Blasphemy and blood money

I heard yesterday that some religious parties had the audacity to offer blood money (Diyya) to the Taseer family on behalf of the murderer and terrorist Mumtaz Qadri, who killed Governor Salman Taseer for criticizing the blasphemy law.

I say audacity but they really were not being audacious. They were well within the law of the land to offer the money and well within their rights to do so. This is because the Shariah compliant Qisas and Diyat ordinance was passed in 1990. This ordinance was replaced in 1997, when Qisas and Diyat provisions became a law through an Act of Parliament.

This law basically made murder a private matter and not a crime against society or the State. As such, the victim's heirs can forgive the murderer/ criminal in exchange for money, thereby putting the onus of punishing the murderer on the victims’ family.

Please excuse me while I take a moment to slow clap this magnificent idea.

Let's be very clear here, Mumtaz Qadri murdered a man. He should be punished for it because he took it upon himself to do so, to save the honour of his religion. As such this is not a private offense but a crime against society (even if the state doesn't consider it a crime against itself). If the Taseer family had been less honourable, taken the money and forgiven this menace to society, he (and others like him) would be given the green light to commit such a heinous crime again.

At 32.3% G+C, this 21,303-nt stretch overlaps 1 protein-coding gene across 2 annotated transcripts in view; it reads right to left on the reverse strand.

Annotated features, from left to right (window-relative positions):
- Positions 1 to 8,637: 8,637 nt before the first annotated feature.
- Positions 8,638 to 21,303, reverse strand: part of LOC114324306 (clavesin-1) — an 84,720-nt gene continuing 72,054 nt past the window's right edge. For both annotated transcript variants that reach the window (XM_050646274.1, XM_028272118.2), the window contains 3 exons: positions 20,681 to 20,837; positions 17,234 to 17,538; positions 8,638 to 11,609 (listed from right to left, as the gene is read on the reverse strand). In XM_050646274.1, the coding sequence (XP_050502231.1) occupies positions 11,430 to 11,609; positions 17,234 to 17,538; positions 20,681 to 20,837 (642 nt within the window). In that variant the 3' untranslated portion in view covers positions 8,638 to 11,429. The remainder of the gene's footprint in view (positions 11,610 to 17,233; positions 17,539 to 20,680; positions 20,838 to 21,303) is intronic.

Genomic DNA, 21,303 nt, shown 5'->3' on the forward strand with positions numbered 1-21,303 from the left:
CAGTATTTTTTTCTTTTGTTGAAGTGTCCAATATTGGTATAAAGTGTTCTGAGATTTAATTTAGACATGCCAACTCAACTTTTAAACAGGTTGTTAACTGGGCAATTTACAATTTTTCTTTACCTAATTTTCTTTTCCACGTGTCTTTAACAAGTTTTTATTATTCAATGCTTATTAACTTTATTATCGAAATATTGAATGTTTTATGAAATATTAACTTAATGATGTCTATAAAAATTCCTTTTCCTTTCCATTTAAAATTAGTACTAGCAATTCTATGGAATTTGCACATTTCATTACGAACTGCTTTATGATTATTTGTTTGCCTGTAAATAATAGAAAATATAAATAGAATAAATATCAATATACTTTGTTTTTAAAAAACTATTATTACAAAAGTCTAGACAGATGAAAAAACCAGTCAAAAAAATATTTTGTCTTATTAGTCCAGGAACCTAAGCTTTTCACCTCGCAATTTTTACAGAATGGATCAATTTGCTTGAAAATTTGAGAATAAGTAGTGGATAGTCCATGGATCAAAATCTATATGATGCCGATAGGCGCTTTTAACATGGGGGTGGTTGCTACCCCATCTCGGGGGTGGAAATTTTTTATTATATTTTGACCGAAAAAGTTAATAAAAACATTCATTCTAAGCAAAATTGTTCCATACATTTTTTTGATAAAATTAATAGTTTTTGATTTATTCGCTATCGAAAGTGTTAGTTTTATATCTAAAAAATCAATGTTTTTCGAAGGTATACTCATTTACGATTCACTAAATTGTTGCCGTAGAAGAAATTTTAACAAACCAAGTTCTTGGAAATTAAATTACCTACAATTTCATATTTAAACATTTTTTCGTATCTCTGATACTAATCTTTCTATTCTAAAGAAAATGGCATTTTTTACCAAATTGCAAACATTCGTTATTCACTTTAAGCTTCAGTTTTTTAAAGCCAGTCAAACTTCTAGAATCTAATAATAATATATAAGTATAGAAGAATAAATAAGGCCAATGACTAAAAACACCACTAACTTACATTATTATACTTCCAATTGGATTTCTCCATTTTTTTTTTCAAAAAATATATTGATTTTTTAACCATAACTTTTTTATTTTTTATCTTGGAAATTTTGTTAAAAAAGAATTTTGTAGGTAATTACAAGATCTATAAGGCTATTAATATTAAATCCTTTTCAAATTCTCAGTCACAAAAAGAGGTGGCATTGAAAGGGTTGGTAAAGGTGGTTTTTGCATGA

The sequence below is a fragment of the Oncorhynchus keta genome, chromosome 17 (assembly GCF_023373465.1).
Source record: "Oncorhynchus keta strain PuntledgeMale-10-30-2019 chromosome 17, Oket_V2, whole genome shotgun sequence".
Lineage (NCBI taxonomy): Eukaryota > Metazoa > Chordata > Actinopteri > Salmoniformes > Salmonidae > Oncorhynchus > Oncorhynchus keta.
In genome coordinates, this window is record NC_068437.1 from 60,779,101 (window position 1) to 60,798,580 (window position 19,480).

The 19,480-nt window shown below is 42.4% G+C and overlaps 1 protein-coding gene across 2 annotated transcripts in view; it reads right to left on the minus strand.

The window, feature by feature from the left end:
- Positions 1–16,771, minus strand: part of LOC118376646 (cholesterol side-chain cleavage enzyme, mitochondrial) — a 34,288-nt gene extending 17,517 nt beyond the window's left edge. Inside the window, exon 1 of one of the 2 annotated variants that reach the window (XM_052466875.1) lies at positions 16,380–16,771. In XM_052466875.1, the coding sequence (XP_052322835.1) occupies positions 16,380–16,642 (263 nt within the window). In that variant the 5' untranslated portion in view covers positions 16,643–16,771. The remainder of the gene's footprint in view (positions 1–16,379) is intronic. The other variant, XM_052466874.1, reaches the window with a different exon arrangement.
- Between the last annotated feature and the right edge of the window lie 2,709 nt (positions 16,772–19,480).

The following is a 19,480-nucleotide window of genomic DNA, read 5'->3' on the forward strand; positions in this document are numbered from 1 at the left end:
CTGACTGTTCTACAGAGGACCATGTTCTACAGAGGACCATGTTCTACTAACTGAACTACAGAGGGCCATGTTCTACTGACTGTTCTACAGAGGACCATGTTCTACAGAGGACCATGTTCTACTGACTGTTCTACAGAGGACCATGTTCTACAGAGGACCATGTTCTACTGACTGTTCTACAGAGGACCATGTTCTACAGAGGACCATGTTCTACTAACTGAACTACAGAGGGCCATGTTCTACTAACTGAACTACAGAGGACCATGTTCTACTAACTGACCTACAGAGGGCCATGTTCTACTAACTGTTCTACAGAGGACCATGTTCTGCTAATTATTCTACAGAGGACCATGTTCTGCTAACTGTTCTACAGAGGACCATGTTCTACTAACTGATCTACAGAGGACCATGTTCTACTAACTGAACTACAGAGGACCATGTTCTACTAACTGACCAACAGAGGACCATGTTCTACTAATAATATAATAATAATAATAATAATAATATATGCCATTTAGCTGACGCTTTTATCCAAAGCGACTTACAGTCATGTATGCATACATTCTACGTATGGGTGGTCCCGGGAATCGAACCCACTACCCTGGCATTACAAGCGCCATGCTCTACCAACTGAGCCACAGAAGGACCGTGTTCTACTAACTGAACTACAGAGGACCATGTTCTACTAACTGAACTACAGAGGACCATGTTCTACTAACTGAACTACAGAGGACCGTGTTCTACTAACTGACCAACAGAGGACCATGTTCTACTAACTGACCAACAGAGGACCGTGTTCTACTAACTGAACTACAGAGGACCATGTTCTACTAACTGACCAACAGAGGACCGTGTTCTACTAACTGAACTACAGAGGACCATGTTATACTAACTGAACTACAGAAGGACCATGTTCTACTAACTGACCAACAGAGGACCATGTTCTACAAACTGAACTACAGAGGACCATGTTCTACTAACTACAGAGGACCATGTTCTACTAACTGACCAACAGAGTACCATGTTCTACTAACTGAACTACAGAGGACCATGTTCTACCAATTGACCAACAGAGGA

This law, as many other Shariah compliant laws, is rubbish and should be abolished along with the blasphemy law. Many a times, people from poor and not well connected families of victims are coerced into forgiving criminals and take blood money in exchange. Thus the guilty are either given minimal punishment or allowed to roam free.

Honour killing is a shameful practice in this country and often families who have had their girls killed in the name of honour, have got away scot free because they forgave themselves under this law.

What a lovely way to dispense justice! I say again, this is a law that should be done away with because murder is not a private offense and forgiving the murderer then sets him or her free to repeat their action, or at the very least gives others the idea of doing so.

The state of Pakistan must really think about whether it wants to join the rest of the world in the current century and promulgate and implement laws that provide security and safety to its citizens. This is the responsibility of the state and it must not be allowed to shirk it in the name of religion.  Pakistan must do away with instituting 7th century laws that have no basis in today's society. It is not hard to do so.

This and many other Shariah laws have no place in the world today. And any demand to impose them over society, instead of secular laws, is not an idea that we should accept. And therefore, we must step up and be vocal about their abrogation. This is because most of these laws exponentially favour some people and are not very considerate to women, minorities and the poor. And let me be very clear, it is not that they are not implemented properly. No, just their existence is a slap in the face of society at large. Just for this they must be replaced.

Saima Baig is a Karachi-based environmental economist, climate change consultant and a freelance writer. Follow her on Twitter

ePaper - Nawaiwaqt